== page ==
These are statements written by you which say what sort of medical treatment you want to have or not have after you are no longer able to make these decisions for yourself.
The Medical Treatment Act allows you to make a ‘direction’ refusing medical treatment generally, or to refuse a particular type of medical treatment. You have to follow a certain procedure to make a direction.
Guardian and Management Orders
These are orders made by the Guardianship and Management of Property Tribunal appointing a guardian to make decisions for you if you have lost legal capacity and you have not appointed someone to make decisions on your behalf. Phone (02) 6217 4282. The Tribunal can also appoint the Public Trustee to look after your financial affairs if there is no other appropriate person to appoint.
It is especially important to make arrangements for a family member or friend that you trust to be a substitute decision-maker for you because in the ACT your spouse or next of kin has no automatic legal right to make decisions about your medical treatment on your behalf. Once your decision making ability is lost, the Guardianship and Management of Property Tribunal will need to appoint a guardian for you.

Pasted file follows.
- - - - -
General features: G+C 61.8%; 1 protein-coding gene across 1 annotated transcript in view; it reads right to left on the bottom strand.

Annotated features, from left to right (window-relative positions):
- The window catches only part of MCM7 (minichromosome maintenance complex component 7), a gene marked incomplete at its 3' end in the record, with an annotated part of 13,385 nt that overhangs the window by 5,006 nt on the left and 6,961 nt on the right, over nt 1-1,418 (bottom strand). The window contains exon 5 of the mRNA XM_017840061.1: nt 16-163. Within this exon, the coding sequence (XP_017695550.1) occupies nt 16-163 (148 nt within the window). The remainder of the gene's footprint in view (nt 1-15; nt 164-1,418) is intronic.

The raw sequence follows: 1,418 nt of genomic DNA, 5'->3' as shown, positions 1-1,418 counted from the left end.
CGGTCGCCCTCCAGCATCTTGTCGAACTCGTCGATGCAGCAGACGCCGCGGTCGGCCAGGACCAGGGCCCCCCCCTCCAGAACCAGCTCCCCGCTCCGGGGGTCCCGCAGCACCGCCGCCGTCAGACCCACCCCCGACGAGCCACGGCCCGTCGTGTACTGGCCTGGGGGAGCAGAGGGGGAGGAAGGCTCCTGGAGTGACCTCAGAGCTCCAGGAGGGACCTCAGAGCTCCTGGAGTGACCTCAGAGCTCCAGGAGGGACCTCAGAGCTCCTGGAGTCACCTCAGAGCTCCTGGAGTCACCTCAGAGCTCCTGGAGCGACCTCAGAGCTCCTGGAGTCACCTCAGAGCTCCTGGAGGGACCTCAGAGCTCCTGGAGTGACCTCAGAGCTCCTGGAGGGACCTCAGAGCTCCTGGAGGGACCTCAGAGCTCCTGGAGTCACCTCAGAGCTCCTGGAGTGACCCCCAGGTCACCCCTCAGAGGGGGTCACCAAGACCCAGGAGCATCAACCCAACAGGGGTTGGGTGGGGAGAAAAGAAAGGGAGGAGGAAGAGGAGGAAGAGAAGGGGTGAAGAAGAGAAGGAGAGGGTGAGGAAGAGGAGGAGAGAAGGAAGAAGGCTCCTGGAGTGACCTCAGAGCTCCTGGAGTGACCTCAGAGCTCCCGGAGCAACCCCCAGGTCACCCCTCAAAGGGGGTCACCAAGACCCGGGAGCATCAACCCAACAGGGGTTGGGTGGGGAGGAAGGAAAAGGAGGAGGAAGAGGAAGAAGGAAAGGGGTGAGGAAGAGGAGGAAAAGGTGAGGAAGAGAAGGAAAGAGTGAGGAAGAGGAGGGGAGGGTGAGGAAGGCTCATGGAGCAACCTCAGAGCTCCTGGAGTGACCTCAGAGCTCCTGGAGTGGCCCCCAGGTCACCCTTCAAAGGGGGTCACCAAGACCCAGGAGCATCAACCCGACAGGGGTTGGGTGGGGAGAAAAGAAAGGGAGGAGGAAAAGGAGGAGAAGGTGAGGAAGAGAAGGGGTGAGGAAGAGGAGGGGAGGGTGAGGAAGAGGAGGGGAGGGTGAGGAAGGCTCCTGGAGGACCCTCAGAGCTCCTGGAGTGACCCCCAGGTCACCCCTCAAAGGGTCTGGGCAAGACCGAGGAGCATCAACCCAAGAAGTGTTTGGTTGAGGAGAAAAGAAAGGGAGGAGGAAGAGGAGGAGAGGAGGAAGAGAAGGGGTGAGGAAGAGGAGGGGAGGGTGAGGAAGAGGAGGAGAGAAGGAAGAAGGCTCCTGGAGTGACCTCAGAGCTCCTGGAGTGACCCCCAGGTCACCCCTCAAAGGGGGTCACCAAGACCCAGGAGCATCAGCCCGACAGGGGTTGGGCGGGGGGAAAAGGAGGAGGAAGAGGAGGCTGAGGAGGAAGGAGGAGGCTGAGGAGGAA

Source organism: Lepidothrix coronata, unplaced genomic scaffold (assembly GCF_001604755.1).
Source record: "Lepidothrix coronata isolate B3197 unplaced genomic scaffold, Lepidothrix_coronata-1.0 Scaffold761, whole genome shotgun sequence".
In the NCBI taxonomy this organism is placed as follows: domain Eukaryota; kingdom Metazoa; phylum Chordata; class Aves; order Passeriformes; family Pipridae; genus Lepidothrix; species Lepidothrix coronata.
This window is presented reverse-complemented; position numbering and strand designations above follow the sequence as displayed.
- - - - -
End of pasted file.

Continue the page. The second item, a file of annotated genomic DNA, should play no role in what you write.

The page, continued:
Resources to help you plan
The best place to find more information about planning ahead for financial decisions and medical and lifestyle decisions is the Public Advocate for the ACT information on substitute decision making. The Public Advocate of the ACT also has further information about Guardianship and Management Orders.You can contact them on : 02 6207 0707
You may find the resource 'The Power To Choose Booklet' available on the Public Advocate of the ACT website useful.